Lots of people have asked me if the General Assembly is done for the year. Certainly the regular Session is over, but we will soon be returning to Richmond for two other sessions. One is the annual Reconvened Session, also known as the Veto Session, and the other is the Redistricting Session.
On April 6, the Veto session will be held at the Capitol. Usually this is a one day event during which the Senate and House of Delegates consider the Governor’s amendments and vetoes. The Governor has to give notice of proposed changes a little more than a week in advance so patrons of the bills have an opportunity to decide if they are willing to accept the amendment. Often the amendments are technical in nature rather than substantive. On the other hand, amendments may quite alter the bill and the patron may object.
Of course a veto is even more controversial. One possibility that has been discussed in the press is the request – from school boards and superintendents – that the Governor veto the bills requiring 150 minutes of physical education each week. The bills’ patrons are medical doctors, Senator Northam and Delegate O’Bannon, who are very concerned about the increase in childhood obesity. The Senate bill passed by a wide margin but the vote was closer in the House.. The school systems say they too are concerned about the health risks to children but think it will be too expensive to provide formal physical education.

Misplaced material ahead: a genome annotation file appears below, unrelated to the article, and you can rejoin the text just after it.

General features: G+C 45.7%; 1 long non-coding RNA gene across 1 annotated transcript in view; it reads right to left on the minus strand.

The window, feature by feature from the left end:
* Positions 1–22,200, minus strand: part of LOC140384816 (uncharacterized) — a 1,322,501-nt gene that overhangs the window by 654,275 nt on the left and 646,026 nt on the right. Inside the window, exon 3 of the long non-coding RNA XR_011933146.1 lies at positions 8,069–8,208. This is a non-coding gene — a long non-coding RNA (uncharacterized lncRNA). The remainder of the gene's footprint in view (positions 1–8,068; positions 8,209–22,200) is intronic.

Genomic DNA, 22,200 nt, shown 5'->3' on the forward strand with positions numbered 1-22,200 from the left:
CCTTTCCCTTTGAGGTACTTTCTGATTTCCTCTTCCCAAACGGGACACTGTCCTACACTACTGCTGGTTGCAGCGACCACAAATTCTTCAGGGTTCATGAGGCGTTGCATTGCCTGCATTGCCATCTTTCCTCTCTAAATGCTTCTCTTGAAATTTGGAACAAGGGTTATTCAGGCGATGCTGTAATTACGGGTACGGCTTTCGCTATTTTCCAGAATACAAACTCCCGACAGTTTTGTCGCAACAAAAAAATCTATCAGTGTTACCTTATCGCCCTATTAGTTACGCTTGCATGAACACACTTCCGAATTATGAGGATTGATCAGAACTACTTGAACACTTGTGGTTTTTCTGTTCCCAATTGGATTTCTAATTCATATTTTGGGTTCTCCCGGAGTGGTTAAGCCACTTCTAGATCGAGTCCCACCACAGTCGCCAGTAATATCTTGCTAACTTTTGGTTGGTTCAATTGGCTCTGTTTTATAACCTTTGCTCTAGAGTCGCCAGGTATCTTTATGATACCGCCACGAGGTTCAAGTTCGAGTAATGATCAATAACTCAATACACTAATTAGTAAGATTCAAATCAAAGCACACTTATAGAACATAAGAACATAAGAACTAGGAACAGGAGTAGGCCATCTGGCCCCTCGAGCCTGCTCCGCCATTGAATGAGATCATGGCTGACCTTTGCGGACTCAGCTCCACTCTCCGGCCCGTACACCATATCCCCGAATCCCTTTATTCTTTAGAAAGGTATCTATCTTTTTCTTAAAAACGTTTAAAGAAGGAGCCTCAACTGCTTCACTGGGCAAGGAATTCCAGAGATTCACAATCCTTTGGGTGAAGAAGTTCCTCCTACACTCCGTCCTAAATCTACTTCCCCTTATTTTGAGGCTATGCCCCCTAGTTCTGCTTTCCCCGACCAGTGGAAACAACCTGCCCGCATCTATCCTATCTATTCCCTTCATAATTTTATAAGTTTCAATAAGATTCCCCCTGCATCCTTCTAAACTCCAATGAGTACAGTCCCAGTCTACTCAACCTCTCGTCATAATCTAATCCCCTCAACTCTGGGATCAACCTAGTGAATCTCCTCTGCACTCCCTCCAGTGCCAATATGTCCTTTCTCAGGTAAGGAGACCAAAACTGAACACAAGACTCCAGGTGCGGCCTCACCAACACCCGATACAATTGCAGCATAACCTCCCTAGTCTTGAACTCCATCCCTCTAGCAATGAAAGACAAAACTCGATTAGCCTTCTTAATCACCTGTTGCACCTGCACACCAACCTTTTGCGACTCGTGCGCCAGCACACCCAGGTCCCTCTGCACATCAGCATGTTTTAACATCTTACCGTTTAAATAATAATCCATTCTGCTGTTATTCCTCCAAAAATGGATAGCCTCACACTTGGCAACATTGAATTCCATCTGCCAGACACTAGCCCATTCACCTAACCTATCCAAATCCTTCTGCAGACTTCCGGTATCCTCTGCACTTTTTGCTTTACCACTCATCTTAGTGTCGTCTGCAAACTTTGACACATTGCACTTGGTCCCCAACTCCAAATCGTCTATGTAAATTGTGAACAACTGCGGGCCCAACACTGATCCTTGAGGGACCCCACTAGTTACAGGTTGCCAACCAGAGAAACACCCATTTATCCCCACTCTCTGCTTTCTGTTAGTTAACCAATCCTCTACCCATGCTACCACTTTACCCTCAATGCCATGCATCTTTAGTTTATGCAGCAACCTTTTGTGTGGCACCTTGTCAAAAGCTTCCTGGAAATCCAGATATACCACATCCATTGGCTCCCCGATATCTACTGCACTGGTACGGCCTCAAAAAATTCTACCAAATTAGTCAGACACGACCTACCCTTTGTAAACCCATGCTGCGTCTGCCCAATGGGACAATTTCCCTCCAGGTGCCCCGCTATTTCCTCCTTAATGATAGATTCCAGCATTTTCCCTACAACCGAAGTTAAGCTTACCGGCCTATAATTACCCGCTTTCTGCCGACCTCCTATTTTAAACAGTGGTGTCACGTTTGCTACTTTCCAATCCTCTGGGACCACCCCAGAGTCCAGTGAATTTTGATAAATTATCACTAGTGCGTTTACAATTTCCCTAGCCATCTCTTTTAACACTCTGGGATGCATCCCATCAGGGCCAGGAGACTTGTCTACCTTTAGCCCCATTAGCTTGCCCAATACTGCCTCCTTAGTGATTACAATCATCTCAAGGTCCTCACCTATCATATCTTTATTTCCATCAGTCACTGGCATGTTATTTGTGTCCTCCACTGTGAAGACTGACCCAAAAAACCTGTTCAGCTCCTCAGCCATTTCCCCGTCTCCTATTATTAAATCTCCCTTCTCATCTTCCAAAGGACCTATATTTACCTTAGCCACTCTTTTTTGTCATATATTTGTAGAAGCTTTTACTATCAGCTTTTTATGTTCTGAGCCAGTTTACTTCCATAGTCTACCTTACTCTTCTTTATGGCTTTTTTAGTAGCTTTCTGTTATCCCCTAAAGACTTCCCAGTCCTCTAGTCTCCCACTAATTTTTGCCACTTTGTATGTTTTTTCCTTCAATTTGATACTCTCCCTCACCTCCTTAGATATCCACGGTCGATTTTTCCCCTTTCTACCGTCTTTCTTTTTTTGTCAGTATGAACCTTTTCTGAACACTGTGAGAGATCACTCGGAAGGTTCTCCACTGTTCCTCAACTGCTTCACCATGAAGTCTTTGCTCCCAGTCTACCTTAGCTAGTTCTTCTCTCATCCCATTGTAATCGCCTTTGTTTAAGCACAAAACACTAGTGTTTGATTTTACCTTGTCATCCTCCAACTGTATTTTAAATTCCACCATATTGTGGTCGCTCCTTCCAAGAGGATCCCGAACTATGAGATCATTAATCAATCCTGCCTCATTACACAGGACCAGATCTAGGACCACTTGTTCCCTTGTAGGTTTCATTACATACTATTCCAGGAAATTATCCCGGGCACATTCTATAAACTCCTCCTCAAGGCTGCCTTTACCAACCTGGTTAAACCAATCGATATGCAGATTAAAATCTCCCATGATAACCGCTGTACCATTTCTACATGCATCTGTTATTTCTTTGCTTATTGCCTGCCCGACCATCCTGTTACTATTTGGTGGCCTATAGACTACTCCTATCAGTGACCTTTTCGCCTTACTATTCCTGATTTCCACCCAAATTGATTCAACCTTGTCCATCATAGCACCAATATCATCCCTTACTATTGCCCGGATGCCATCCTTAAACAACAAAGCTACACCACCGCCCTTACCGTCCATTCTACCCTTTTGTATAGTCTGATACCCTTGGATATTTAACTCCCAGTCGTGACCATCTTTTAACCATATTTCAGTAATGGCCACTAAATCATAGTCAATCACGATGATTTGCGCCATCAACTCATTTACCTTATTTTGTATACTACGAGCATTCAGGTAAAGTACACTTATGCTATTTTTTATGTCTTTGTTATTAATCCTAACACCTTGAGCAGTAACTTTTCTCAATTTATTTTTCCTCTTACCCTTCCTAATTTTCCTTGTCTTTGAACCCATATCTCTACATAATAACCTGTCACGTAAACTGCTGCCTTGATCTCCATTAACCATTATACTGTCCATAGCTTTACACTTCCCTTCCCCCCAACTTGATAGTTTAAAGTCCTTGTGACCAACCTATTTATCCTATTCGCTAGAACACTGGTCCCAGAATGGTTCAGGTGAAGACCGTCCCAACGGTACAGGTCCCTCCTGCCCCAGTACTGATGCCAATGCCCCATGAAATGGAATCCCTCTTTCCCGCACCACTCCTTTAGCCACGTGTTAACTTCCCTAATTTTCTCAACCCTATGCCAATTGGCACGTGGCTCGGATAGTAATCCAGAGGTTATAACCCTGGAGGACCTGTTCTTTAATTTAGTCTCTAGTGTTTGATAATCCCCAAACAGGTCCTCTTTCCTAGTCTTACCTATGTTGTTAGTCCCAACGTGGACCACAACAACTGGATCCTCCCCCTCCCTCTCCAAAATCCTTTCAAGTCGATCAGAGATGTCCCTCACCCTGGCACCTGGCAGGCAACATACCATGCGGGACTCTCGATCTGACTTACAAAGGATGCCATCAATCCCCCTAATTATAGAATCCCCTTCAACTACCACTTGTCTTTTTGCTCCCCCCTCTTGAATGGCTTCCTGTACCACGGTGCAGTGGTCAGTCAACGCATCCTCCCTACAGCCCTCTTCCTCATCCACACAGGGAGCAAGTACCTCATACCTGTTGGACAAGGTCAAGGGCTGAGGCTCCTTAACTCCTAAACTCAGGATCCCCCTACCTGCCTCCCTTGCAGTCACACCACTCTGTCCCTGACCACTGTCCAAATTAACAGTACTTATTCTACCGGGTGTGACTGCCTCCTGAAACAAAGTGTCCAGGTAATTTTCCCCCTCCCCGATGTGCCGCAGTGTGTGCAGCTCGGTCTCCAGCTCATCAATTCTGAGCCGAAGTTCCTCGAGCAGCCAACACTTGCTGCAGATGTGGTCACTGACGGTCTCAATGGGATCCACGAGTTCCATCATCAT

As you know, redistricting is a long process that began with the census in 2010. Because Virginia’s population has increased, each legislative district must have more people. Senate districts will need a population of approximately 200,000 and House districts 80,000. While there are many considerations in drawing districts, the most important is to meet the test of “one person, one vote.” Every district will change because of this Constitutional requirement.
The redistricting session is scheduled to begin on April 4th and will be recessed if necessary to accommodate the veto session which must be held on the 6th. The redistricting bills will be submitted in advance and hearings held around the state.
Two hearings are scheduled for Northern Virginia. The first will be held at the Loudoun County Government Center in Leesburg on Thursday, March 31, at 7 p.m. The next opportunity for public comment is on Saturday April 2 at 10:30 a.m. in the Board of Supervisors auditorium in the Fairfax County Government Center. The final hearing will be in the General Assembly Building in Richmond at 10 a.m. on Monday, April 4, prior to the beginning of the redistricting session.
After that the respective committees on Privileges and Elections will take up the bills and the usual legislative process will be followed. Once a bill is enacted, the Governor’s signature is required, and then, because Virginia is a Voting Rights Act state, the bill must be reviewed by the Department of Justice.
Senator Whipple represents the 31st District in the Virginia State Senate. She may be e-mailed at [email protected]